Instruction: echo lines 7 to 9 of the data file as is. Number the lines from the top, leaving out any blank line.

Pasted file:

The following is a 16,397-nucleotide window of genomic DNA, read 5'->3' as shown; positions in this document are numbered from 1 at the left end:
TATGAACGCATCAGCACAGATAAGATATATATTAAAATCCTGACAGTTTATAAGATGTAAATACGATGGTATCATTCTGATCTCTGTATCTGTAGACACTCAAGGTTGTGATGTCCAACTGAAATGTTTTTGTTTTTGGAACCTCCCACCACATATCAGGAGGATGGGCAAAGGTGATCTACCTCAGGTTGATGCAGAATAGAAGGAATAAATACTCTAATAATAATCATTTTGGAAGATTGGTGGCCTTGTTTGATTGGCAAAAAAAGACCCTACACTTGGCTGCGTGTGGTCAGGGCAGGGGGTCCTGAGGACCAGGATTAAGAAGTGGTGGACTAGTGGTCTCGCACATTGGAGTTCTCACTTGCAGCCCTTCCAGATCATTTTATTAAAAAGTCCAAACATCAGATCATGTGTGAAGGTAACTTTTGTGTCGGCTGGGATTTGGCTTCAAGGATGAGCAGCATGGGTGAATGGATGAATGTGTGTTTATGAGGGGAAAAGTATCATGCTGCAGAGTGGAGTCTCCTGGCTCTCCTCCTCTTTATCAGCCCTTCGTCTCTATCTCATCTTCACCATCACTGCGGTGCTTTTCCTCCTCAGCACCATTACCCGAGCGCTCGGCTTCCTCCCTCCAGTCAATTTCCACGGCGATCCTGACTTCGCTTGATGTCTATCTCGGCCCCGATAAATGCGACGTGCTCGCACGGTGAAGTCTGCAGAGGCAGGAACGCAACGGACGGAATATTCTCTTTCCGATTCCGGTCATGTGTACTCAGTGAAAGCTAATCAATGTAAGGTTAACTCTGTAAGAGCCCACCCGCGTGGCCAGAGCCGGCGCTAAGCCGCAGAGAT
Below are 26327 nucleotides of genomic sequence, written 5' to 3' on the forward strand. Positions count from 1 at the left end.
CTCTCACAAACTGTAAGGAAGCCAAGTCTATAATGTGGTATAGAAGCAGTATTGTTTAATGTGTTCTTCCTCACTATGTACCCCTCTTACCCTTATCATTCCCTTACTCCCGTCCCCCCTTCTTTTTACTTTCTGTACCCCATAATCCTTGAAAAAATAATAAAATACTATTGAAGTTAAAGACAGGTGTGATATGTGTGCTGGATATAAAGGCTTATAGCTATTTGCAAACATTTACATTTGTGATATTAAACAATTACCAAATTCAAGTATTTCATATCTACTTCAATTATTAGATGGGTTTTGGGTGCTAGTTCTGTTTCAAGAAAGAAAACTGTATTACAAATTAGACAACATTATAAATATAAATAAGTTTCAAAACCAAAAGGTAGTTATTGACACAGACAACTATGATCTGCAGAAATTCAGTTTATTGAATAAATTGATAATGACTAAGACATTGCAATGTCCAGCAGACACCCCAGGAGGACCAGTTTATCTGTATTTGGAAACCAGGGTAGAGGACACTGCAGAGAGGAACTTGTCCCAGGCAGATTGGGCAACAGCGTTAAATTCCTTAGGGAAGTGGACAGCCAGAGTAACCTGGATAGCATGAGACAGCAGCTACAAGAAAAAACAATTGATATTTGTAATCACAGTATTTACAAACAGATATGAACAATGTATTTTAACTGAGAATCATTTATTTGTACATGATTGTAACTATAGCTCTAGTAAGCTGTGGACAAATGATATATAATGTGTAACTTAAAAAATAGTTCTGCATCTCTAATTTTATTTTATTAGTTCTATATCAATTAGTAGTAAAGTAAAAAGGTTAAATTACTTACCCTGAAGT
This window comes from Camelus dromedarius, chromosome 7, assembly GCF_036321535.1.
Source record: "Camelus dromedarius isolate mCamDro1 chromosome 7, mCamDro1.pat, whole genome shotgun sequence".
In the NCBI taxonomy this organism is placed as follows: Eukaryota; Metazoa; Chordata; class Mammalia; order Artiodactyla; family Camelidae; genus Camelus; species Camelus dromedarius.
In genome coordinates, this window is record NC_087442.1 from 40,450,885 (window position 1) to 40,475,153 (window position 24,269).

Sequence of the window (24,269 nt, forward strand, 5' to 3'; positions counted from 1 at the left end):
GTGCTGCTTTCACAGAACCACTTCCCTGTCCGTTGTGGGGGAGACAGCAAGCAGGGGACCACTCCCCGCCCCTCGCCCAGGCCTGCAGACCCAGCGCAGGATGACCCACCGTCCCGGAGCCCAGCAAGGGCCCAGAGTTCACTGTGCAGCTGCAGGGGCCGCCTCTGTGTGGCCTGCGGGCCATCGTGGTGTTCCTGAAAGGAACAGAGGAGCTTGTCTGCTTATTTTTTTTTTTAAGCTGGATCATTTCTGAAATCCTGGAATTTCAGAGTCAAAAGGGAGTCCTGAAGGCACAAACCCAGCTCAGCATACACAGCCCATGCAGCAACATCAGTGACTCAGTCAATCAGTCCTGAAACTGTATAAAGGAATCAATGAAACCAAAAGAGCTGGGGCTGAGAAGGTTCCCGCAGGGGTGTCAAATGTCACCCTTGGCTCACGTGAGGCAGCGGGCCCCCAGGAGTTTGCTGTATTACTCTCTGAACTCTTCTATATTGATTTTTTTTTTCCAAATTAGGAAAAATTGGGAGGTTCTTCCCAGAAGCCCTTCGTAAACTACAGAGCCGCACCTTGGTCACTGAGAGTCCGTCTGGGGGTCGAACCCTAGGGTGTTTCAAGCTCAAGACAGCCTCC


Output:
In the NCBI taxonomy this organism is placed as follows: Eukaryota; Metazoa; Chordata; class Mammalia; order Artiodactyla; family Camelidae; genus Camelus; species Camelus dromedarius.
In genome coordinates, this window is record NC_087442.1 from 40,450,885 (window position 1) to 40,475,153 (window position 24,269).

Sequence of the window (24,269 nt, forward strand, 5' to 3'; positions counted from 1 at the left end):